Winter 2010/11 (Full service from 12 December 2010)[edit]

Following the opening of the line between Airdrie and Bathgate, the service is combined with Edinburgh to Bathgate service, the complete service when sufficient rolling stock is available is:[3]

Off-peak Monday to Saturday
  • 2tph Helensburgh Central to Edinburgh Waverley
  • 2tph Balloch to Airdrie via Singer
  • 2tph Dalmuir to Springburn via Yoker
  • 2tph Milngavie to Edinburgh Waverley

There are also, peak hour limited stop morning commuter services from Balloch to Queen Street and Airdrie to Milngavie. Limited stop evening commuter services run from Queen Street to Balloch. Argyle Line services provide services from Glasgow Central (Low Level) to Milngavie, Dalmuir (via Yoker) and Dalmuir (via Singer), on 30 minute frequencies.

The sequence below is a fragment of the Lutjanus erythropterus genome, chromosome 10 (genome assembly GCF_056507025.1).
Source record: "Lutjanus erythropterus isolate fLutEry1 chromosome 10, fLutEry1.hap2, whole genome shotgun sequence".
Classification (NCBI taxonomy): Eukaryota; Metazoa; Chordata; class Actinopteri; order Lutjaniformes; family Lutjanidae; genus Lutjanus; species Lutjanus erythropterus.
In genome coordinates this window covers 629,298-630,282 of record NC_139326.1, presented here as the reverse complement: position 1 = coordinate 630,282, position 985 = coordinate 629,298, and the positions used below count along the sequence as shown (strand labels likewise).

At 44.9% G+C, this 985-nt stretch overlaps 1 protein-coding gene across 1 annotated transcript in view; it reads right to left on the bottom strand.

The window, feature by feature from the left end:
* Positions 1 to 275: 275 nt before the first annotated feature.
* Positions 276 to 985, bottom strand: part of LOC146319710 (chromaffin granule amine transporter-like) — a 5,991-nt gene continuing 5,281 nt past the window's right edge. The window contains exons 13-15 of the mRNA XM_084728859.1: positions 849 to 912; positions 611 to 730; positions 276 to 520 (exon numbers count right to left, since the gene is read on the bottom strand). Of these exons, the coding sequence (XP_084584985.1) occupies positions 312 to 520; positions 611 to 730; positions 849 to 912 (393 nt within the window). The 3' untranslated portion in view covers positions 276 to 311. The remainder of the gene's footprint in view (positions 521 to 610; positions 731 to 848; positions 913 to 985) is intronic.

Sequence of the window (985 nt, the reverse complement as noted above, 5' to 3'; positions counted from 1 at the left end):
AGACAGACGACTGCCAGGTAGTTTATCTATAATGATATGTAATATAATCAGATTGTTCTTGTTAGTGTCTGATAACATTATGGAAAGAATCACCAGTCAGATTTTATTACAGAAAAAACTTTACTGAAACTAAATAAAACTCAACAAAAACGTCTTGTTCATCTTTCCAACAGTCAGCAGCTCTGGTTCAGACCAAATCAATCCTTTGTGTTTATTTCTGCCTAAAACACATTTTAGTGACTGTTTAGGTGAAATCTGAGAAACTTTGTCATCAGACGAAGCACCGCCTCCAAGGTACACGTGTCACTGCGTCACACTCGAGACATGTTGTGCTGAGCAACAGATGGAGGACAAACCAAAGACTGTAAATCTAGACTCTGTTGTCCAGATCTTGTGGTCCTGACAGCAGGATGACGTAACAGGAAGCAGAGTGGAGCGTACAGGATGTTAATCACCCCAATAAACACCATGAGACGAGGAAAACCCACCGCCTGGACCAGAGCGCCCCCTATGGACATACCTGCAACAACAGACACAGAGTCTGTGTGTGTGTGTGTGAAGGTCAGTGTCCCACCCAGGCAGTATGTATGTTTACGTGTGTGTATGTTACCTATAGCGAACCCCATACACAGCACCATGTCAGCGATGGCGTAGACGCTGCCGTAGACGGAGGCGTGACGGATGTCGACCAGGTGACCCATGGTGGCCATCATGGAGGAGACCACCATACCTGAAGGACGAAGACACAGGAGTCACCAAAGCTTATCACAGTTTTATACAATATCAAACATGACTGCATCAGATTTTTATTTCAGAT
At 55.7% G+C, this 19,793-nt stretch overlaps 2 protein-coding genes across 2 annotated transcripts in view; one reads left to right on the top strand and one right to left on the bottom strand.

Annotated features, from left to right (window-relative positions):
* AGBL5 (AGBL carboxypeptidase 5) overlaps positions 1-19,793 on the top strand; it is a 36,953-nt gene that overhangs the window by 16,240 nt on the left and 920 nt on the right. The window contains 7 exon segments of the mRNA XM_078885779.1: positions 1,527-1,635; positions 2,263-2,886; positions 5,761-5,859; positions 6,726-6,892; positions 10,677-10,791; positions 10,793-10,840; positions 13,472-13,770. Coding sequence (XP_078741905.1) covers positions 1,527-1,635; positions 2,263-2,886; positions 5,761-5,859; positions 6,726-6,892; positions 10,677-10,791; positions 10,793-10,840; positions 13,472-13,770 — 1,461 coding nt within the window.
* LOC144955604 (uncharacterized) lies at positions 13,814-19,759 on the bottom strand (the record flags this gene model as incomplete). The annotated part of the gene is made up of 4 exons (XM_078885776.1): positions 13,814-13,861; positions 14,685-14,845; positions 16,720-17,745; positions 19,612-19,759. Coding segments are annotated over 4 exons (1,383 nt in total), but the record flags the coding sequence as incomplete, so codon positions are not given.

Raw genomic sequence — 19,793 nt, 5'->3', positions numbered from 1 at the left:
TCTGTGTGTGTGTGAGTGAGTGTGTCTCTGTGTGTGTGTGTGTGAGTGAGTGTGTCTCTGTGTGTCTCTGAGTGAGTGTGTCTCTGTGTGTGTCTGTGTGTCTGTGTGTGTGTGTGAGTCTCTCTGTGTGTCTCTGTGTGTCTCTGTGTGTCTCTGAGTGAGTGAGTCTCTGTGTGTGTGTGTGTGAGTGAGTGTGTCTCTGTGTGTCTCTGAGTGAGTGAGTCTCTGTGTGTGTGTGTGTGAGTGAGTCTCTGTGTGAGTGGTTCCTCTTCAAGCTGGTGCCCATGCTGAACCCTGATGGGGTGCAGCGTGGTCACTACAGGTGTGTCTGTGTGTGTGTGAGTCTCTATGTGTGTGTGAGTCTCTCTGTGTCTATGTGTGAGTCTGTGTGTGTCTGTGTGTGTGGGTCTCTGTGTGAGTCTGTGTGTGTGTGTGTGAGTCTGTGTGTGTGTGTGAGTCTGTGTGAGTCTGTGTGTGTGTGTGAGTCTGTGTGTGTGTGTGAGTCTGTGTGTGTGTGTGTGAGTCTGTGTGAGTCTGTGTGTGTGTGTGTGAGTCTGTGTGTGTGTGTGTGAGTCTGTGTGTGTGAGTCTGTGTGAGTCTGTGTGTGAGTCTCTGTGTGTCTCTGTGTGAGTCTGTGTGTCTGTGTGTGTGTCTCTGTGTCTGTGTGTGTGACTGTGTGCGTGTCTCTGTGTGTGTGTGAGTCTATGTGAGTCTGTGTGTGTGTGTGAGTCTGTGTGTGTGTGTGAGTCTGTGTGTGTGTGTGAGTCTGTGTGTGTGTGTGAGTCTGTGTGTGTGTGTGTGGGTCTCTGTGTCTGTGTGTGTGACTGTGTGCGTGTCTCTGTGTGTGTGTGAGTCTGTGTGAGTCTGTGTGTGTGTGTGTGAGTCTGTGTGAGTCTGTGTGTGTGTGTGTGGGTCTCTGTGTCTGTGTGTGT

The section through Patrick and Hyndland stations is one of the busiest in Scotland, with 28 trains per hour using the double track line.

Monday to Saturday after 6pm
  • 2tph Helensburgh Central to Edinburgh Waverley (all stations via Yoker)
  • 2tph Balloch to Springburn (all stations via Singer)

Passengers wishing to travel to Milngavie after 7pm must change at Westerton for an Argyle Line service.

Sunday
  • 2tph Helensburgh Central to Edinburgh Waverley (all stations via Singer)
  • 2tph Dalmuir to Airdrie (all stations via Yoker) - 12 & 19 December 2010 only
  • 2tph Dalmuir to Springburn (all station via Singer) - 12 & 19 December 2010 only